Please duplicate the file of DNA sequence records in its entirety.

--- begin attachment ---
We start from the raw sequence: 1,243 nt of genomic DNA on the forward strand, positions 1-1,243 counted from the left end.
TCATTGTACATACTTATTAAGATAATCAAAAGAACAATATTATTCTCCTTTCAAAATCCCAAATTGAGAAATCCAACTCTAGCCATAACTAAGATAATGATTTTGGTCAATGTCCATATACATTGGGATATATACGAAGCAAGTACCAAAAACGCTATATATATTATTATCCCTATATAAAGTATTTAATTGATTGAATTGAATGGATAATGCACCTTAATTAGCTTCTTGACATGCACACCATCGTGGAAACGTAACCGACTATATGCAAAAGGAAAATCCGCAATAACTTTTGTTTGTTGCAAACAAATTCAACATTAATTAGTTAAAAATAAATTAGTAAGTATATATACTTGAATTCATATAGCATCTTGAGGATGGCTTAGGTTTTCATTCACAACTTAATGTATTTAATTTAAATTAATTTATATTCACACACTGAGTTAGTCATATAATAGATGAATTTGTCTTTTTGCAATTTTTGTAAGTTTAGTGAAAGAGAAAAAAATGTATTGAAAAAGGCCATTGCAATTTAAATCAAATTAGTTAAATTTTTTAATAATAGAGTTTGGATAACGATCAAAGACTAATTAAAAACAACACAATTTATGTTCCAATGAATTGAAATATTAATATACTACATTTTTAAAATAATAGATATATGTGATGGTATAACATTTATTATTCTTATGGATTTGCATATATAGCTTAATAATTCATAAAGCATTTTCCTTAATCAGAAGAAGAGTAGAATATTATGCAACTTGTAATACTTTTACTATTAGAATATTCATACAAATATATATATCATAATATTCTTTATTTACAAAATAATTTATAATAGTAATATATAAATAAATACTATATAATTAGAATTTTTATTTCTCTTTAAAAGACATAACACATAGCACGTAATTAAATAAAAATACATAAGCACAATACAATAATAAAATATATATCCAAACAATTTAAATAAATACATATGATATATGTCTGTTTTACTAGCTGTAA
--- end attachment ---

We start from the raw sequence: 1,243 nt of genomic DNA on the forward strand, positions 1-1,243 counted from the left end.
TCATTGTACATACTTATTAAGATAATCAAAAGAACAATATTATTCTCCTTTCAAAATCCCAAATTGAGAAATCCAACTCTAGCCATAACTAAGATAATGATTTTGGTCAATGTCCATATACATTGGGATATATACGAAGCAAGTACCAAAAACGCTATATATATTATTATCCCTATATAAAGTATTTAATTGATTGAATTGAATGGATAATGCACCTTAATTAGCTTCTTGACATGCACACCATCGTGGAAACGTAACCGACTATATGCAAAAGGAAAATCCGCAATAACTTTTGTTTGTTGCAAACAAATTCAACATTAATTAGTTAAAAATAAATTAGTAAGTATATATACTTGAATTCATATAGCATCTTGAGGATGGCTTAGGTTTTCATTCACAACTTAATGTATTTAATTTAAATTAATTTATATTCACACACTGAGTTAGTCATATAATAGATGAATTTGTCTTTTTGCAATTTTTGTAAGTTTAGTGAAAGAGAAAAAAATGTATTGAAAAAGGCCATTGCAATTTAAATCAAATTAGTTAAATTTTTTAATAATAGAGTTTGGATAACGATCAAAGACTAATTAAAAACAACACAATTTATGTTCCAATGAATTGAAATATTAATATACTACATTTTTAAAATAATAGATATATGTGATGGTATAACATTTATTATTCTTATGGATTTGCATATATAGCTTAATAATTCATAAAGCATTTTCCTTAATCAGAAGAAGAGTAGAATATTATGCAACTTGTAATACTTTTACTATTAGAATATTCATACAAATATATATATCATAATATTCTTTATTTACAAAATAATTTATAATAGTAATATATAAATAAATACTATATAATTAGAATTTTTATTTCTCTTTAAAAGACATAACACATAGCACGTAATTAAATAAAAATACATAAGCACAATACAATAATAAAATATATATCCAAACAATTTAAATAAATACATATGATATATGTCTGTTTTACTAGCTGTAA